Figure 9-1 is a diagram of where to install the PIX firewall on a standard network topological map.
Figure 9-1. A typical PIX firewall setup
Functionally, the PIX firewall is set up much like a packet filtration router. The two Ethernet interfaces are labeled “outside” and “inside” for the two networks that you will need to connect it to. In Figure 9-1, the PIX firewall is situated on the “perimeter network” between the internal router and the external router. You will notice that the only machine connecting both networks is the PIX firewall. By funneling traffic through the PIX, you can construct an effective security gateway.
For the purpose of illustrating some of the sample configurations in this chapter, we will assume that the topology of our network looks like the one depicted in Figure 9-2.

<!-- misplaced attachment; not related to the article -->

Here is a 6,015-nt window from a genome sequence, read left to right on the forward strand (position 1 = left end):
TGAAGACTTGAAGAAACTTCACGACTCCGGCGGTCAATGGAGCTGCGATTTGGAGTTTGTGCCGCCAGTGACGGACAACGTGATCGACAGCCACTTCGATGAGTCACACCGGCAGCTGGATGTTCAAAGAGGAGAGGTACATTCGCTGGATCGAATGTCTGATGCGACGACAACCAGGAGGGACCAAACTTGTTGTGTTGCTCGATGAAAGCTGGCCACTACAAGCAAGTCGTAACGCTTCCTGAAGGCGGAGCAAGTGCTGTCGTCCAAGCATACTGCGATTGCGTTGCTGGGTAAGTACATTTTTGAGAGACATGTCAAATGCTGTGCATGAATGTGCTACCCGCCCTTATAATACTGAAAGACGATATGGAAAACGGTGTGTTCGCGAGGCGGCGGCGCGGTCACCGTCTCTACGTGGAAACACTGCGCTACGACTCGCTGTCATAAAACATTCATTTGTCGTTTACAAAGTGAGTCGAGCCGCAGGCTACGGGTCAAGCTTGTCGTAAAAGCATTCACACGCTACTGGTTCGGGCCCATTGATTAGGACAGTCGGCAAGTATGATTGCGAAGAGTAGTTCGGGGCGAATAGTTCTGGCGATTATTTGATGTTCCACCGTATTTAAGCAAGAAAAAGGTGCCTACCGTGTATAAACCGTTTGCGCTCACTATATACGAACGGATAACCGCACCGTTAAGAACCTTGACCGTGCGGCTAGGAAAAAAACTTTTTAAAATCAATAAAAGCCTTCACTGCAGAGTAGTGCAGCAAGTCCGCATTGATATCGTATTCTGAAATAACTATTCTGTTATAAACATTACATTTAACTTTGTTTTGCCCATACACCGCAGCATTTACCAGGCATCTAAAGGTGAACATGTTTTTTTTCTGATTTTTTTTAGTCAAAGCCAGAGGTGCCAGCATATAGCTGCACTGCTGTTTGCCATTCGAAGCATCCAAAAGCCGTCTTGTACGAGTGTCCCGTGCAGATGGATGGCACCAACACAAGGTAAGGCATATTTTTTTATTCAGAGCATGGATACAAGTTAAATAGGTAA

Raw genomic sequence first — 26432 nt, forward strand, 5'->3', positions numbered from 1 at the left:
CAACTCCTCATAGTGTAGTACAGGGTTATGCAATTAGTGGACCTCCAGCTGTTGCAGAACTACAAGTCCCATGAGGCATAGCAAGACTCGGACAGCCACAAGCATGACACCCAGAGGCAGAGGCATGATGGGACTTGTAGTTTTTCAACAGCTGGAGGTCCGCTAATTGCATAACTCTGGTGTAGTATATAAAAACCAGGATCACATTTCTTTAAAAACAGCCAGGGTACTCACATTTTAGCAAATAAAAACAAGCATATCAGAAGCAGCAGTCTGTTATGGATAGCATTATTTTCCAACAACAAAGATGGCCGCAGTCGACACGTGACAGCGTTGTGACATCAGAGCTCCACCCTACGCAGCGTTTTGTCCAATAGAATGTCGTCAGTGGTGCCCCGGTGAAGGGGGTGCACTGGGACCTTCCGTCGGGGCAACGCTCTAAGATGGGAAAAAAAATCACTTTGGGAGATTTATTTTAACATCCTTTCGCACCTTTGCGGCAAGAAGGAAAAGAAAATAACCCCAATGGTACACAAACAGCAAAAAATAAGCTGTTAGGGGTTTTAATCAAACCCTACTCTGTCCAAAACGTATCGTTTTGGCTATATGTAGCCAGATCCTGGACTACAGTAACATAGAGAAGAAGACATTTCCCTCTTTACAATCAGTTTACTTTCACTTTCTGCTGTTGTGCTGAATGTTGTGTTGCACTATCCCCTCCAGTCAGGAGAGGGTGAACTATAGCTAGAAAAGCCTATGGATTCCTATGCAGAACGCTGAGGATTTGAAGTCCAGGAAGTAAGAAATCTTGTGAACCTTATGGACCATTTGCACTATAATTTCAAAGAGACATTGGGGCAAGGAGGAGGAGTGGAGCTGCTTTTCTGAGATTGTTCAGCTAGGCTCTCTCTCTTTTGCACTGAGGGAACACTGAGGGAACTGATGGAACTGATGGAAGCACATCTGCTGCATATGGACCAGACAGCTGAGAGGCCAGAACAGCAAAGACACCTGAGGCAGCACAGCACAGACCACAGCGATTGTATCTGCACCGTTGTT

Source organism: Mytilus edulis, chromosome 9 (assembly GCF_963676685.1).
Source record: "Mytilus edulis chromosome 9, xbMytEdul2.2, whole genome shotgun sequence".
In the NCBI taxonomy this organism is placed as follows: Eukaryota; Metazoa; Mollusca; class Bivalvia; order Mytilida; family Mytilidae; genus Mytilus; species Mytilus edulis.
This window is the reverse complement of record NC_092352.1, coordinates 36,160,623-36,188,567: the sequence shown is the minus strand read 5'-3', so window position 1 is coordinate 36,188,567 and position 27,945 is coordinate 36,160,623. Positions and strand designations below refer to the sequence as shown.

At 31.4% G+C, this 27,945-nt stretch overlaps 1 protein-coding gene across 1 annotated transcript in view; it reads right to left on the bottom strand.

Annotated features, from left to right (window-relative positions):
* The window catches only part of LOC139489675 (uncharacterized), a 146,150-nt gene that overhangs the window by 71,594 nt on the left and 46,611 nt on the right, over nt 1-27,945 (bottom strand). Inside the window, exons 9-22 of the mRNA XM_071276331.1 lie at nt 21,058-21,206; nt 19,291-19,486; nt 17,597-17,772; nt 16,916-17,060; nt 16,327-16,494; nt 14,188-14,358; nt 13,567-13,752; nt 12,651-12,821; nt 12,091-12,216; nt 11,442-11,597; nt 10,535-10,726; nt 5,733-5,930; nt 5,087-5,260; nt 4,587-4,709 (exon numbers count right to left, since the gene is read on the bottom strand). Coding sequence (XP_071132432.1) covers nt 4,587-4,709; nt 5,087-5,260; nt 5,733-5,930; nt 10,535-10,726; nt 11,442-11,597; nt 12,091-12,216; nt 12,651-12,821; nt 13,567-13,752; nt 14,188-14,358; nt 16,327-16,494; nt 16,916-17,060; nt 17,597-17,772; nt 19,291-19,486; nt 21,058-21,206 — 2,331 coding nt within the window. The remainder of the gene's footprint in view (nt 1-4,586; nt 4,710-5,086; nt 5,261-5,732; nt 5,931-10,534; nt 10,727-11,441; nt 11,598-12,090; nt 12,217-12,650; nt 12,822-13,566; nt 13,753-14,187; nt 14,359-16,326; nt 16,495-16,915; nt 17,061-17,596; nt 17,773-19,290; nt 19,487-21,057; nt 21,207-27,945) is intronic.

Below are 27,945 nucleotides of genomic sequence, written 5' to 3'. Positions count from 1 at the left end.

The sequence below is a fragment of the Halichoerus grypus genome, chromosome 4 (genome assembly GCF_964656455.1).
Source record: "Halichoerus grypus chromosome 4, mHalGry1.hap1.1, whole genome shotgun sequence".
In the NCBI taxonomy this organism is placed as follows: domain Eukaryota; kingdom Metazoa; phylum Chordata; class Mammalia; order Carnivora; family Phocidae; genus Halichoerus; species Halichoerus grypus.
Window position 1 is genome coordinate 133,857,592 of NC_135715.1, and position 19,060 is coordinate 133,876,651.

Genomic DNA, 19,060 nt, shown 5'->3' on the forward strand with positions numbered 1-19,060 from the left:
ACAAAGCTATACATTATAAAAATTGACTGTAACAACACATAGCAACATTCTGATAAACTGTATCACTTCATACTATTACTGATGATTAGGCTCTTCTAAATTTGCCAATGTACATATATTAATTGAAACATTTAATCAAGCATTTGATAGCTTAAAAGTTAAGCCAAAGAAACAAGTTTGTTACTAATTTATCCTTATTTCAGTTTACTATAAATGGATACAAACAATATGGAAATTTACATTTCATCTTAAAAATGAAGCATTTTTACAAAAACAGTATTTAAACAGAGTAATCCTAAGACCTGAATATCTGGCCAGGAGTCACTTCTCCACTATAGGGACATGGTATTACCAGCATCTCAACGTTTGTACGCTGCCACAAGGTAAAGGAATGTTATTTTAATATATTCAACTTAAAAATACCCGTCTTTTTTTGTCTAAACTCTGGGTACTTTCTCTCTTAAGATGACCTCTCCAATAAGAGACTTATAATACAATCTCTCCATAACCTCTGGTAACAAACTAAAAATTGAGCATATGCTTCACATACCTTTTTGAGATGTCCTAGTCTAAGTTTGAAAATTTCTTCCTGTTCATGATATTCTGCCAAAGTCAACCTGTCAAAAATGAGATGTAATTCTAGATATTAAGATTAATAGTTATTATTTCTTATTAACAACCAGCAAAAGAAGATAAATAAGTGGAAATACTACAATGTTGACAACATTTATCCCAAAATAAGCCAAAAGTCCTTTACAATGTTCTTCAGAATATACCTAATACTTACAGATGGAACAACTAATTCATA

Figure 9-2. A test network for our initial configuration
To create the dynamic address translation slots that we referred to earlier, which will be used to map internal addresses into external ones, we need to get a NIC registered network allocated to us, and have it routed to the PIX firewall. In Figure 9-2, the global pool our Internet service provider has provided to us for our tests is a small network comprised of only eight machines. ...